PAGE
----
My child struggles with waiting his turn. How can I help him understand that he can’t always be first?
Anyone who has driven on the road knows that this skill is hard even for some adults to master, so obviously a five year old will not always be gracious about taking turns. Kindergarten teachers understand this but also expect their students to develop empathy for their peers by considering other children’s points of views. Your child will be expected to not only be able to take turns when doing group activities and games facilitated by the teacher but also be able to independently decide who goes first in small group settings.
If this is an area where your child struggles, the best way to help your child develop this essential life skill is to practice. Yes, practicing social skills is just as important as practicing academic skills. While your child’s school day will provide multiple opportunities for them to practice taking turns, there’s still a lot you can do at home to help them well before they ever start school.
Now that I know, what do I do?
· Point out taking turns in everyday situations. Show your child how adults also have to take turns when waiting at the doctor’s office, stopping at a red light, waiting for your food at a restaurant. There are numerous situations everyday that you can use to demonstrate to your child the importance of taking turns.
· Sing songs or recite poems. Have your child repeat a line after you. Then switch and have your child sing or recite and you repeat after them. “Who Stole the Cookies from the Cookie Jar?” is a great one to try since your child has to wait for their name in the song, but you don’t have to only use special echo songs or poems. Simply pick any favorite song, nursery rhyme, or poem and get started!
· Play board games. Start first by participating yourself so that you can have an opportunity to model taking turns and developing a system to determine who should go first (rolling dice, rock paper scissors, etc.). After you have sufficiently modeled this, allow your child opportunities to play with siblings, family members, and friends. At first facilitate taking turns by being an active participant in the game, even if you aren’t actually playing. Then give your child a chance to do it on their own and step back to observe. Assist where needed but give your child and others a chance to solve their problems without stepping in. Not only will this help them learn to take turns it will foster their independence and problem solving skills, other important life skills.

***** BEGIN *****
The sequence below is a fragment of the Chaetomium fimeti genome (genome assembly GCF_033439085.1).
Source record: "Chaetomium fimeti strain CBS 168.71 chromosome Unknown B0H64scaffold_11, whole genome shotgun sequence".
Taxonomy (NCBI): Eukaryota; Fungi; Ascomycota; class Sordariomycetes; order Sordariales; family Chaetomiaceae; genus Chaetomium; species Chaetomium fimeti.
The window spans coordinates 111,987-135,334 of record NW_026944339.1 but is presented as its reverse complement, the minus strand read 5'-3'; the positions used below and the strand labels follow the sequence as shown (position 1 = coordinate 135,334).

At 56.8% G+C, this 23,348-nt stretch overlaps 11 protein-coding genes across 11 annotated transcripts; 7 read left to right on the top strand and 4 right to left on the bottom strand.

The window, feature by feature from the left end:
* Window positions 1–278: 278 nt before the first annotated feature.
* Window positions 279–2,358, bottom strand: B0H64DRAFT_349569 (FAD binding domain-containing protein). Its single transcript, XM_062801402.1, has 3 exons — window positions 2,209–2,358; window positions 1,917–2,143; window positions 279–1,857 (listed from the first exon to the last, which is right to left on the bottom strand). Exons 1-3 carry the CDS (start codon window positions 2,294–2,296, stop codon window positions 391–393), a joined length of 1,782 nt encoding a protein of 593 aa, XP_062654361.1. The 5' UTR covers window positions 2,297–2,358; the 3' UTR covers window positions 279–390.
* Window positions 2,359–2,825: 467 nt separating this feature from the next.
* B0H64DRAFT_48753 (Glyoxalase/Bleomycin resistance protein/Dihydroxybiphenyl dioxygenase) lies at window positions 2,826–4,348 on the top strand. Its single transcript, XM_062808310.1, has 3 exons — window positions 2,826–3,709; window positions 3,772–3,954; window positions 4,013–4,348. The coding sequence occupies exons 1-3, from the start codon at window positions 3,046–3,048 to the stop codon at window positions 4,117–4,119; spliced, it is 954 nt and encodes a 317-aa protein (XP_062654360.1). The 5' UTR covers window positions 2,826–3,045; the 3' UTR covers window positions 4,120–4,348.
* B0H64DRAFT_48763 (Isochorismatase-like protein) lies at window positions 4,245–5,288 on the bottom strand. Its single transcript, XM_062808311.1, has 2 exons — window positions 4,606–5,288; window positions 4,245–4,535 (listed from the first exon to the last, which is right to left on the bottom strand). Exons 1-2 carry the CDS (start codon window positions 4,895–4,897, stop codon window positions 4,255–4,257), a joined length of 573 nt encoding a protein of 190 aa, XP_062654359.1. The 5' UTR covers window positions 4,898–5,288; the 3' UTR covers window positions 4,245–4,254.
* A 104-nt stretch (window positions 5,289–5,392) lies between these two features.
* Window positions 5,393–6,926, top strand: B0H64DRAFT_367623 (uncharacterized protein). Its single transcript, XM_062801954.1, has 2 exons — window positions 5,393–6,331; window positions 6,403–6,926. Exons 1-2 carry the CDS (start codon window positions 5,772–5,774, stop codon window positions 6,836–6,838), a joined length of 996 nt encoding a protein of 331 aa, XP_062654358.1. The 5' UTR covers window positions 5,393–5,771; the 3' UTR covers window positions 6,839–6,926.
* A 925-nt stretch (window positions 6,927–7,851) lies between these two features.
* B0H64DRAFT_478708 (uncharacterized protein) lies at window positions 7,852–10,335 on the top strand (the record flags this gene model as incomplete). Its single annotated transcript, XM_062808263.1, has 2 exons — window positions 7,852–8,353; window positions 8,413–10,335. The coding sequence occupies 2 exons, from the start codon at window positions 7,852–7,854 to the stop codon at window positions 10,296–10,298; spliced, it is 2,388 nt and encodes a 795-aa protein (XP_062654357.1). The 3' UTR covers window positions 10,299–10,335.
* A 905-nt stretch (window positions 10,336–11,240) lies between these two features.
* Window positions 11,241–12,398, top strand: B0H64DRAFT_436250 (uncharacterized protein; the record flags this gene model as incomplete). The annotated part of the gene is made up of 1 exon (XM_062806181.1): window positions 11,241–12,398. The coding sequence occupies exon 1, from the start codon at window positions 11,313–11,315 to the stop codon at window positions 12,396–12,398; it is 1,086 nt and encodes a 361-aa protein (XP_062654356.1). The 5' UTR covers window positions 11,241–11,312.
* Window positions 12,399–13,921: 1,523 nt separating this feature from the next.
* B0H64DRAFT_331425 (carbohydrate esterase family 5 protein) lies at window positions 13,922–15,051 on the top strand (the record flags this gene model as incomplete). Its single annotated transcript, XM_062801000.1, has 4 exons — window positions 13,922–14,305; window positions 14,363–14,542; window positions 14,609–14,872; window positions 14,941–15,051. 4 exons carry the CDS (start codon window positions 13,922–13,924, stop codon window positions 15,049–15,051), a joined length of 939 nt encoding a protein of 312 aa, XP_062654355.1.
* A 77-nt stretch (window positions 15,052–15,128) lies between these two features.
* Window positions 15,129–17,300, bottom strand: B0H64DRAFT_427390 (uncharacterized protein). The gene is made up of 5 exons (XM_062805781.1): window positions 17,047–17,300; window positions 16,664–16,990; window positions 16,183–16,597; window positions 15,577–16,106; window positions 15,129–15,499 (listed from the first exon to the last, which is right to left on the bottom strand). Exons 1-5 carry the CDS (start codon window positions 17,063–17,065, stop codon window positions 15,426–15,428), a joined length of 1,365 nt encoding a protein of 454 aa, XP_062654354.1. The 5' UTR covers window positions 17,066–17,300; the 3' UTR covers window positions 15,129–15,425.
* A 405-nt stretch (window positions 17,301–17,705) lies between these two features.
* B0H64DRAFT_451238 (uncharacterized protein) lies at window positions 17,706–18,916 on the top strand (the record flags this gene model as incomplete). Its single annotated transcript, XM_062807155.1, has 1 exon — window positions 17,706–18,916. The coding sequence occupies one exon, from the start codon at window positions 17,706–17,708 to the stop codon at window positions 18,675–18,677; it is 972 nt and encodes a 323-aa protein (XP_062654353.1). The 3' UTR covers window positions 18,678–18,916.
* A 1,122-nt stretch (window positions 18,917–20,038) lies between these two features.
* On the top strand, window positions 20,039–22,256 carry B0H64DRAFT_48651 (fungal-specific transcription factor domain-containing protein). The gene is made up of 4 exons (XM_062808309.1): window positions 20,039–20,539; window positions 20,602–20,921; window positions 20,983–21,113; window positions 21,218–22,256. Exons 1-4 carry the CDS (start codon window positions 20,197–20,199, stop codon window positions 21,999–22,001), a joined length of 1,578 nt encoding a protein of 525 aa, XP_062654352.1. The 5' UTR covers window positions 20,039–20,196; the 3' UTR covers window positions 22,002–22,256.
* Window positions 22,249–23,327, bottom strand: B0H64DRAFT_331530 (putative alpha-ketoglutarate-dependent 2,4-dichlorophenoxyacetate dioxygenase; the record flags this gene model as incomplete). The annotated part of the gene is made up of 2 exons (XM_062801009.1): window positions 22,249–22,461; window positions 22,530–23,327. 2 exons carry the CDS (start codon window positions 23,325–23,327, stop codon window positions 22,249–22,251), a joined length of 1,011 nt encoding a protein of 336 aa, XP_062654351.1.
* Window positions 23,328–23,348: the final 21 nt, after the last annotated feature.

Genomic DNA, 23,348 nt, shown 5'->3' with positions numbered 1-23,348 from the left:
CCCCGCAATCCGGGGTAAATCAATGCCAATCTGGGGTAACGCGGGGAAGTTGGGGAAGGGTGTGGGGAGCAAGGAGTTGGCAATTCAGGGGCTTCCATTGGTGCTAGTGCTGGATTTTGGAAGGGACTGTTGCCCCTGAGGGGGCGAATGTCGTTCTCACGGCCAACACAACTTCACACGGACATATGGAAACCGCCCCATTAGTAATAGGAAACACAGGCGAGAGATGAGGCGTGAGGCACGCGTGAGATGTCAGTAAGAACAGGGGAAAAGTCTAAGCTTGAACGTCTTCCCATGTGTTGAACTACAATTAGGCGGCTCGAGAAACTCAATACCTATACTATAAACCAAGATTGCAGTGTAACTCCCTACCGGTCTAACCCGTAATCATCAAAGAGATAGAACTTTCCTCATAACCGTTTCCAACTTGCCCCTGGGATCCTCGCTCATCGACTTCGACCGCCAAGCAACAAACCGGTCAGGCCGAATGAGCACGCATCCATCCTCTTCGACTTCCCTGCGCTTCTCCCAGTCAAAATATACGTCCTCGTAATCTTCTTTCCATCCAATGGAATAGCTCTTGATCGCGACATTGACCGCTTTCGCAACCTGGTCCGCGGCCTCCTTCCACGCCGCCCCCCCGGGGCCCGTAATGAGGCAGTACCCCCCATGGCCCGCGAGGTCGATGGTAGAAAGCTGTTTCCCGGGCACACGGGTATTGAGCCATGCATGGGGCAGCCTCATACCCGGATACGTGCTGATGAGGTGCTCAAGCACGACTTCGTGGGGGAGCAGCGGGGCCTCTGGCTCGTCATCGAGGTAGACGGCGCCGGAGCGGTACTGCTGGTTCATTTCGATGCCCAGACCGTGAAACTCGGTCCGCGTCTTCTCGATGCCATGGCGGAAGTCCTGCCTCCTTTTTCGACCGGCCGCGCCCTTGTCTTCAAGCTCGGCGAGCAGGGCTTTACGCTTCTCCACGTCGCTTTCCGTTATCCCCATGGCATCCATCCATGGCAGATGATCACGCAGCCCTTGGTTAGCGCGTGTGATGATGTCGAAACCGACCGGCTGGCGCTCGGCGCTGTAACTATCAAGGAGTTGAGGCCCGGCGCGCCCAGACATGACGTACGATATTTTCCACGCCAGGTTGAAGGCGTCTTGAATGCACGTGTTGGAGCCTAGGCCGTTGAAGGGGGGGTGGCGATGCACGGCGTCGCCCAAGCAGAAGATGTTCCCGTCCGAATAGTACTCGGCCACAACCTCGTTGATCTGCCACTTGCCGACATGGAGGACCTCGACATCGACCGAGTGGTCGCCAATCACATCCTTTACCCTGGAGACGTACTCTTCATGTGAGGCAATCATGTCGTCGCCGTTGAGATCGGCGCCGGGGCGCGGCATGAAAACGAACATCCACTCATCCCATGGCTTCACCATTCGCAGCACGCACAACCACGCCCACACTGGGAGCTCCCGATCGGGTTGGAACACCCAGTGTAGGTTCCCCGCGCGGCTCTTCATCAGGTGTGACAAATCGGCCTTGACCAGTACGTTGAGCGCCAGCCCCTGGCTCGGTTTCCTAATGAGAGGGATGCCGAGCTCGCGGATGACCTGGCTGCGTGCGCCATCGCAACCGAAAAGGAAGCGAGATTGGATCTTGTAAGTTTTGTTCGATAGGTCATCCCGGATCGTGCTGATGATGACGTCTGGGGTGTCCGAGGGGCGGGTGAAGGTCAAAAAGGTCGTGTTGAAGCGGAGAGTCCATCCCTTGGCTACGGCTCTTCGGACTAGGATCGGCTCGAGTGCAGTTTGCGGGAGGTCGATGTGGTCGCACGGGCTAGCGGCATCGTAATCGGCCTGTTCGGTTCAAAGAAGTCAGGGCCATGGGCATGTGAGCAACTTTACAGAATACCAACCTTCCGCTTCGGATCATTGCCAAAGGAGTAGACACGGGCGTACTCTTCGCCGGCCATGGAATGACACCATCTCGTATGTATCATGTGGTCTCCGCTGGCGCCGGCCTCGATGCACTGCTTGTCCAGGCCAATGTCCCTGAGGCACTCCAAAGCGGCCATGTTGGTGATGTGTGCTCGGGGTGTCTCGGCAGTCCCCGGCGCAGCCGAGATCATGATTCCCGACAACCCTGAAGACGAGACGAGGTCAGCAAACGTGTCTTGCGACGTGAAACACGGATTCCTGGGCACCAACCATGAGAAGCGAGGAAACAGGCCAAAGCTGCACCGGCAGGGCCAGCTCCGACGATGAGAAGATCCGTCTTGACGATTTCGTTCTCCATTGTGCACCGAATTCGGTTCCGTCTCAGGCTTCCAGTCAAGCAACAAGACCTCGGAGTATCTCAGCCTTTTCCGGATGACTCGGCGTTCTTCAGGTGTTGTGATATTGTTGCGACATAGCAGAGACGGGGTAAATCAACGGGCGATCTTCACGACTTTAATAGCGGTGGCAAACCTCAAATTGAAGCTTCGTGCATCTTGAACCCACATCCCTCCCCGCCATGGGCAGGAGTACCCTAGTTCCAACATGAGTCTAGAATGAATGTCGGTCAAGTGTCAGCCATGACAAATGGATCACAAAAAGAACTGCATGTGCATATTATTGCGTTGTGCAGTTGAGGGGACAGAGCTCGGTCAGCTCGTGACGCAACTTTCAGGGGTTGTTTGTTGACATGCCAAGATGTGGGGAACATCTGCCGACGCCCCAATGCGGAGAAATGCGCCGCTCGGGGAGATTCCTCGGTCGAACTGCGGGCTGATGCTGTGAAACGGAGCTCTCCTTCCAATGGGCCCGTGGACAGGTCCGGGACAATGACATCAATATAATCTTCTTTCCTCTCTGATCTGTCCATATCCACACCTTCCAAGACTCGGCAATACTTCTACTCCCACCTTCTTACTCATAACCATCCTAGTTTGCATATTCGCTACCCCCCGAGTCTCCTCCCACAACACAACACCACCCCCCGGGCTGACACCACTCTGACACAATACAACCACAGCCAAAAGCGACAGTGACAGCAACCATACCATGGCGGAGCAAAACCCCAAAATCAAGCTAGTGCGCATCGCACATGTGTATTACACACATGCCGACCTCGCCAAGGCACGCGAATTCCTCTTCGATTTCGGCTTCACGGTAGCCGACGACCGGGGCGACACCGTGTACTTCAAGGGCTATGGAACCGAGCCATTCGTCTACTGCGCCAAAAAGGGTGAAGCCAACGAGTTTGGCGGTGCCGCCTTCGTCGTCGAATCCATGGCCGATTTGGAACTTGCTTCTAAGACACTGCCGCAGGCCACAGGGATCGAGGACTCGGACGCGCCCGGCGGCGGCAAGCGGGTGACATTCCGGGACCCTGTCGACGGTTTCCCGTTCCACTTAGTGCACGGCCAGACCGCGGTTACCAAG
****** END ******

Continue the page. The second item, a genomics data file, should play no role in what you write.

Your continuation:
· Play active taking turn games. Have your child play simple, fun games that utilize the skill of taking turns, such as Mother May I? or Red Rover.
· Visit a community playground. Where there are a lot of children, there’s always a chance for the practice of taking turns. There will undoubtedly be an opportunity for your child to have to wait to go down the slide or swing on the swing set. Your child may also have to deal with another child who doesn’t want to take turns. This is a great opportunity to have a discussion about how your child felt when the other child would not take turns. This of course is great for building empathy and learning other people’s viewpoints.
By extension taking turns also means raising your hand at school when your child needs attention or to speak. While this is obviously a hard skill to practice at home, having a conversation with your child about raising their hand before the first day of school will make the transition easier.